Between the Lines: April Member Spotlight
Librarian, Boniuk Library at Holocaust Museum Houston
What inspired you to become a librarian?
I graduated from the University of Houston with a B.A. in English Linguistics and a B.A. in Spanish. My first job out of college was as a library paraprofessional with Houston Public Library; I worked as a specialist in the children’s library at the Tuttle Branch in Denver Harbor. That part of town had Mexican and Mexican American residents. There were days where we could go all day speaking just Spanish. Working in that community gave me opportunities to see language operating in many different levels and let me use my Spanish language degree right away. Storytelling and children’s reference got me hooked on the profession. It was professionally satisfying seeing minds ignited when the person found what they were looking for, discovered something new, or made a connection between ideas and thoughts. The rewards of seeing children and adults enjoy the power of storytelling still drives me today. I remember my first day at work and my new supervisor asked what I thought of the job. I admitted that I could do this work for the rest of my life. The truth is I have seen some of those kids grow up to be adults who love to read, write, sing, talk, play, and learn.
What is an innovative practice at your library/organization that you’d like to share with others?
Due to my background as a public librarian, I brought to the Boniuk Library the opportunity to access more than what was locally available. The focus of the Boniuk Library is to support the research needs of staff, members, volunteers, and docents; however, we have visitors who come in person, researchers who call, or those who write from all over the country and other parts of the globe. Despite the fact that non-members do not have borrowing privileges, I help everyone discover what we have here on campus and help them discover what might already be available to them from their own public library or through an interlibrary loan. That seems to be an innovation here. Many researchers don’t realize that their own public library or university library has materials that they can access either online, by email, or personally borrow! In many ways, my research library will not have to acquire access to costly databases or resources that are already accessible through public libraries. Through that practice, Holocaust researchers can discover some things that are immediately available.
Additionally, the library’s audience scope has opened to include not just teens and students, but also very young children. No one is too young to learn about sharing, community, or cooperation. I started a weekly story time and La hora de cuentos for the youngest children. We are working with the concept of making the library space welcoming and useful to parents and whole families. Through story time, parents can see reading models and discover the literature appropriate for their children that discusses values, kindness, community, morality and so much more. We also reserve the library just for teens for Teens Takeover Tuesdays at 3 PM. The library is reserved just for teens to give them freedom to express themselves and feel accepted; freedom to read or view what they want; freedom to discuss the issues that are important; and a place and time to work together for social justice. The Boniuk Library supports a lifetime of learning and whole families learning together.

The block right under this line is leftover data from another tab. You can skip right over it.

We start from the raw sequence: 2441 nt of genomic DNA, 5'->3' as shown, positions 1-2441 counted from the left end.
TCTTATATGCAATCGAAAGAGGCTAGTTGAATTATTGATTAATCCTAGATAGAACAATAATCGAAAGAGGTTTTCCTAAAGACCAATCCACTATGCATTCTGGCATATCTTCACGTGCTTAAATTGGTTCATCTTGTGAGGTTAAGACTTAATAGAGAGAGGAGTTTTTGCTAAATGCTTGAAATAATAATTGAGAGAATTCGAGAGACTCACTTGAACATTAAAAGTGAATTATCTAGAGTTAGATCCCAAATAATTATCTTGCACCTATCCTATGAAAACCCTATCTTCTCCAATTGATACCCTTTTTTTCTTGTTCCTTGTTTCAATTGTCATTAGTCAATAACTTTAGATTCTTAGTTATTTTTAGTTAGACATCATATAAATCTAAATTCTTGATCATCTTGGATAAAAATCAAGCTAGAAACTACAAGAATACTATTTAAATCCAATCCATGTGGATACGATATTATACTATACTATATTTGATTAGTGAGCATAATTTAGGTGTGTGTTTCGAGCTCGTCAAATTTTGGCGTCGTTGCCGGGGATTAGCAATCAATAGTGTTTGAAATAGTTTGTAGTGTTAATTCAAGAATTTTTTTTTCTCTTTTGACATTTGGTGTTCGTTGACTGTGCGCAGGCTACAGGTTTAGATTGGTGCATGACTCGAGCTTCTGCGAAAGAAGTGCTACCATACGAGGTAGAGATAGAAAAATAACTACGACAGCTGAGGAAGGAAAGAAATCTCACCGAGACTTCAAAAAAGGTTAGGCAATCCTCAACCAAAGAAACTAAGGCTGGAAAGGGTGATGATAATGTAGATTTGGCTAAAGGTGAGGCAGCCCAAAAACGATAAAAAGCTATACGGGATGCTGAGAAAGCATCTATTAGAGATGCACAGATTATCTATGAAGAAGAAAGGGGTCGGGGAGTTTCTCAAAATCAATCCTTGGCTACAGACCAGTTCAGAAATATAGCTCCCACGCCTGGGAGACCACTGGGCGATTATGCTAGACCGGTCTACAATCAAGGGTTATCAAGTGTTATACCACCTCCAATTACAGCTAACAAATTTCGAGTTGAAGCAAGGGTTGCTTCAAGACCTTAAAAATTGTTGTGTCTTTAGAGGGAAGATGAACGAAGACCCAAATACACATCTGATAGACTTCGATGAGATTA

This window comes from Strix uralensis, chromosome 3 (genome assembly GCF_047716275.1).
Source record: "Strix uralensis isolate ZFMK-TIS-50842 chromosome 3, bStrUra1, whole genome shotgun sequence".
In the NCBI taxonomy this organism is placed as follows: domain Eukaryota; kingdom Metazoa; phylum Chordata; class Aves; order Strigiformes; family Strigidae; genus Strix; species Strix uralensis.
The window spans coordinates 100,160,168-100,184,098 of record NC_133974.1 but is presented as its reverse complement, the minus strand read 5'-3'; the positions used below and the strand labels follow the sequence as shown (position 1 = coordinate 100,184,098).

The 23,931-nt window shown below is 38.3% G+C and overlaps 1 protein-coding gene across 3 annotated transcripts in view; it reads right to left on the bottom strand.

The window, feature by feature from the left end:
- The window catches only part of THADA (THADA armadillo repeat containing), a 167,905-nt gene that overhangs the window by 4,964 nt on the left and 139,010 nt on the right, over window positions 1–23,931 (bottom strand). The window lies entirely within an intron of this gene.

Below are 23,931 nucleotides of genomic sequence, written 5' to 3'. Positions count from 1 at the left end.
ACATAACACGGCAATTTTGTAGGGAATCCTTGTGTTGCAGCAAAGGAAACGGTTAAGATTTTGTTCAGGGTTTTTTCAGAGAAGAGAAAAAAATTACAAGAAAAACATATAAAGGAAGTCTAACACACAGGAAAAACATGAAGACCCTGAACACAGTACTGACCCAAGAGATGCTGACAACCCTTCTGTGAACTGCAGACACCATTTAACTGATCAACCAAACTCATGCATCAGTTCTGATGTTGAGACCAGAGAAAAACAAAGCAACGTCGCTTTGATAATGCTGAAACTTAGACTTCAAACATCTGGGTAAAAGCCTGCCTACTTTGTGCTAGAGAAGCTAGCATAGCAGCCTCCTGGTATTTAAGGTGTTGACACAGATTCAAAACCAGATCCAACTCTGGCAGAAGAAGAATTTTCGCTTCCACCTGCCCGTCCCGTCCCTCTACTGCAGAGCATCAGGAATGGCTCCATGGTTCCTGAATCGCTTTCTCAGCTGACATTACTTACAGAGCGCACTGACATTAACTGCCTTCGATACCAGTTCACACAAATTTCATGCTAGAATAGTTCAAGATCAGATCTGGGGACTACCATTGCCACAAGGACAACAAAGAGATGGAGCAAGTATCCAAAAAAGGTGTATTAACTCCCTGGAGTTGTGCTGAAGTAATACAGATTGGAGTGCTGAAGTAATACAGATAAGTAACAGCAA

If you could have dinner with three authors (living or dead), who would they be and why?
Greg Pak, author of X-Men: Magneto Testament; Chris Claremont, author of X-Men 1975 to 1991, and Jenny Lawson, author of Furiously Happy. The comic book writers (Pak and Claremont) because they wrote the stories that are pivotal to my personal development. And Ms. Lawson because her perspectives on mental health and her work give me comfort that it is ok to be broken, healing, and improving.
What are you reading right now?
So You Want to Talk about Race by Ijeoma Oluo
What is your most memorable Texas Library Association Experience?
In 2020, I was on the local arrangements committee. I was employed by Harris County Public Library at the time. One of my responsibilities was to line up some entertainment for the opening events. Looking at the possibilities, I saw an opportunity for inclusion and diversity. Historically, we see little connection with tribal libraries in Texas. It was important that TLA reach out to the indigenous people of Texas and offer support and attention to their needs. I went out to the Alabama Coushatta reservation near Livingston and talked to the leaders about coming down to Houston for our conference. We made a few tentative arrangements, but then the pandemic outbreak forced us to cancel that in-person conference. I was disappointed that we could not feature indigenous Texas cultures in our conference, but the reaching out to the leadership of the reservation seems to have started bridging that flaw in TLA. I still watch what the tribal library has to offer. Although the Boniuk Library is my primary responsibility, it would seem there are opportunities for collaboration on issues concerning human rights in the future.
Anything else you would like to share?
Visit Holocaust Museum Houston, the Boniuk Library is on the third floor.
“I am a TLA member because…”
I want to be part of the solution. I do indeed have a critical eye and see room for improvement, but I want to make a difference. That can’t be done from the sidelines or the bleachers. The whole team has to be in the game.